What is “Reverse Osmosis”? How does it work?
Reverse osmosis (RO) filtration system involves the use of a semi-permeable membrane that filters out and eliminates impurities in your water supply. Whole home RO filtration systems encompass a multi-step purification process that occurs prior to distributing clean water throughout your home. Most modern RO systems combine membranal technology with carbon activated filtration to produce high-quality and tasty drinking water. RO technology was originally developed by the U.S. Navy to provide potable water for submarine crews.
How much purified water will RO systems produce on an average day?
The amount tends to vary with each manufacturer. However, several different factors will ultimately determine how much purified water your RO system can produce in a day. They include:
- Water Pressure. The higher your water pressure, the more water your RO system will produce.
- Water Temperature. Higher temperatures will also equate to more water. Hot water is a lot thinner than lukewarm water, which allows it to pass through the RO membrane at a higher flow rate.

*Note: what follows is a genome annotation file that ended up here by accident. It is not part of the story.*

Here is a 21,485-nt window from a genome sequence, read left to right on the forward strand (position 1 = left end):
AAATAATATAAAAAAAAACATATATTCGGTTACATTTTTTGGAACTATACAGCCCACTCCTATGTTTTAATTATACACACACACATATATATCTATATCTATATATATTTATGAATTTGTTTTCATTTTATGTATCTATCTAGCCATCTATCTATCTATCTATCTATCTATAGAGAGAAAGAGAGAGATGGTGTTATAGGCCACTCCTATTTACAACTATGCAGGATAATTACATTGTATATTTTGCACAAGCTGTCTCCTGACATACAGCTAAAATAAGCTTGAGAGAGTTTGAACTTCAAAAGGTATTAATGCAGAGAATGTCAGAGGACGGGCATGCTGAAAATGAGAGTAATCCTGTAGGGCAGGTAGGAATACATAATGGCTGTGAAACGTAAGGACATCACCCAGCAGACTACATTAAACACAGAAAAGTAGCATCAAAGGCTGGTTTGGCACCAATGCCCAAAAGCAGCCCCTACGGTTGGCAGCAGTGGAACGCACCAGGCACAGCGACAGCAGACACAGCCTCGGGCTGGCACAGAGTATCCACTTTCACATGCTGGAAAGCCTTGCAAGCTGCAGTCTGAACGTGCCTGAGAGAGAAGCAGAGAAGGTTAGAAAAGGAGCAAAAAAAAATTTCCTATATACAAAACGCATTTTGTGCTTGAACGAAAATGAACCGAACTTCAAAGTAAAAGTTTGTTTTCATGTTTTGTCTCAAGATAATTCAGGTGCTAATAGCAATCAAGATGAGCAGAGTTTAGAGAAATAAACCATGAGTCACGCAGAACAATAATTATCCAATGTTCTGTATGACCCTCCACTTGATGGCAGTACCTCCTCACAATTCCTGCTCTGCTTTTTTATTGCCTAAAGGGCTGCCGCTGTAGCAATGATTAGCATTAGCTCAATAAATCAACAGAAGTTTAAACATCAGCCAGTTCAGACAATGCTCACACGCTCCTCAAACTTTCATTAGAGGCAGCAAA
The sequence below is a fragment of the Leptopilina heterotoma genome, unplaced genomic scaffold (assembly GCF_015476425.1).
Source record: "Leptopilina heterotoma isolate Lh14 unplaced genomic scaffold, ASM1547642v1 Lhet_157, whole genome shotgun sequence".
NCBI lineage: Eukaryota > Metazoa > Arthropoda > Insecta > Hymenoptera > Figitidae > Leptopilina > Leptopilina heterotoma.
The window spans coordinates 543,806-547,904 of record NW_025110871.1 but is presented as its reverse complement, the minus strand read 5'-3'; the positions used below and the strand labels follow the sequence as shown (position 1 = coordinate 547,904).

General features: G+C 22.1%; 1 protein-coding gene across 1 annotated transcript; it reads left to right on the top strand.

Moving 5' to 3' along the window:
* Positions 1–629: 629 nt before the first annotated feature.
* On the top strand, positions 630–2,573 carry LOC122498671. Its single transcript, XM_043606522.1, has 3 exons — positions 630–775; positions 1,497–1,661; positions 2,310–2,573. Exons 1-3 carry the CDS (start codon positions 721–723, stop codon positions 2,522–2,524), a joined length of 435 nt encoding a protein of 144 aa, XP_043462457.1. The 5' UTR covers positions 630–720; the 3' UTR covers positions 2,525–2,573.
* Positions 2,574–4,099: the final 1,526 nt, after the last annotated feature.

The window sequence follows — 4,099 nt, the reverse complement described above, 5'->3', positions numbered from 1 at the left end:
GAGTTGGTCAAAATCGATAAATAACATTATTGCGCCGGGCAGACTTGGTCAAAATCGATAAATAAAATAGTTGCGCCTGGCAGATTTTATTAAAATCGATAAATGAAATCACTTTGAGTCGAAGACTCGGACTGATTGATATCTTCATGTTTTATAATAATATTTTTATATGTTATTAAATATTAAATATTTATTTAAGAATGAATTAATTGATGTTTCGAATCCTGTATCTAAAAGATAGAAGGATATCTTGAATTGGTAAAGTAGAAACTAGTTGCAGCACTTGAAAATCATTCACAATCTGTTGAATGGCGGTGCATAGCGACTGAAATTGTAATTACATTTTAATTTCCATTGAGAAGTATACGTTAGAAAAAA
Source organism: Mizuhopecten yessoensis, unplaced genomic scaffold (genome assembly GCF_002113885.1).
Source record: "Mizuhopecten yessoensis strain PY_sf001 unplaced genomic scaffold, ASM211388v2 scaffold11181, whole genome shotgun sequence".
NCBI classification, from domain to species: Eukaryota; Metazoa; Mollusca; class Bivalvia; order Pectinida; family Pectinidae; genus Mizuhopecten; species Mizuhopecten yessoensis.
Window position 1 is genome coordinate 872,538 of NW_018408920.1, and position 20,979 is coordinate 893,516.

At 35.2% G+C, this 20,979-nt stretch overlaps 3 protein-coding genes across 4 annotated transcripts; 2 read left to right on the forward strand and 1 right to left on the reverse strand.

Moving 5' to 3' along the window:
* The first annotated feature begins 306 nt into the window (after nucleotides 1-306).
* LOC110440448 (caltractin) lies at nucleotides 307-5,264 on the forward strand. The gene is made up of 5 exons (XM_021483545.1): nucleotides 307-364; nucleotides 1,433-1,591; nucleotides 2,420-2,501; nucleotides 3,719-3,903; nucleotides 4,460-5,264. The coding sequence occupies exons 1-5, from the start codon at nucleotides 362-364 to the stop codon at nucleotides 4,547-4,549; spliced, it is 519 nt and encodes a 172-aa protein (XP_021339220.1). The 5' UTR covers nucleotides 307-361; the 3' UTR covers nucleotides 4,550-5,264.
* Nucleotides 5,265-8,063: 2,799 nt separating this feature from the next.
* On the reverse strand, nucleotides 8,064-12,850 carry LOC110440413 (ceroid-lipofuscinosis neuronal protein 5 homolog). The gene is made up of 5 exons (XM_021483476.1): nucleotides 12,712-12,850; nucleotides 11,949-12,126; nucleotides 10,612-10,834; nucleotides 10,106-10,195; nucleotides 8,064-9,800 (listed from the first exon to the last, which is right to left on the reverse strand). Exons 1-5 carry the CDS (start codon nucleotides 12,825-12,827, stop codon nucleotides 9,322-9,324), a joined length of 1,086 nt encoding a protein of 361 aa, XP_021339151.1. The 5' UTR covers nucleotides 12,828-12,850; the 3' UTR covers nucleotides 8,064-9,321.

- Total Dissolved Solids (TDS). A higher concentration of solids can limit the rate at which water passes through the RO filter.
Unless you experience any major plumbing issues, your RO system should always produce an optimal amount of clean and healthy drinking water for your entire household.
Can I install an RO system on my own?
You can always visit a big box store and purchase an RO system that you can easily install in your home by yourself. However, you should always consider hiring a professional water filtration specialist to inspect your home and recommend a system that will fit your needs. Your local professional takes a look at several different factors, such as water pressure, temperature, the distance of the holding tank to the faucet, and overall water quality. This is a crucial step in understanding what your system will require. You are always taking a risk when undergoing a DIY water treatment project, so you are always much better off consulting a professional.
How much maintenance will I need to undergo for my RO system?
Any whole home filtration system is going to require some degree of maintenance. An RO system will require you to switch out the carbon and membranal filters periodically. Keeping the filters fresh will protect the membrane and prevent it from diminishing significantly. We recommend that you check your carbon filters every 6 to 12 months before you change them out. The RO membrane will require you to replace it once every year or so. You should never overlook regular maintenance procedures when it comes to your RO system. Otherwise, you will quickly begin to notice deficiencies with your unit, such as reduced water production and restricted water flow. We recommend that you hire a qualified water filtration specialist to undergo regular evaluations and checkups.
How do RO systems compare to distillers?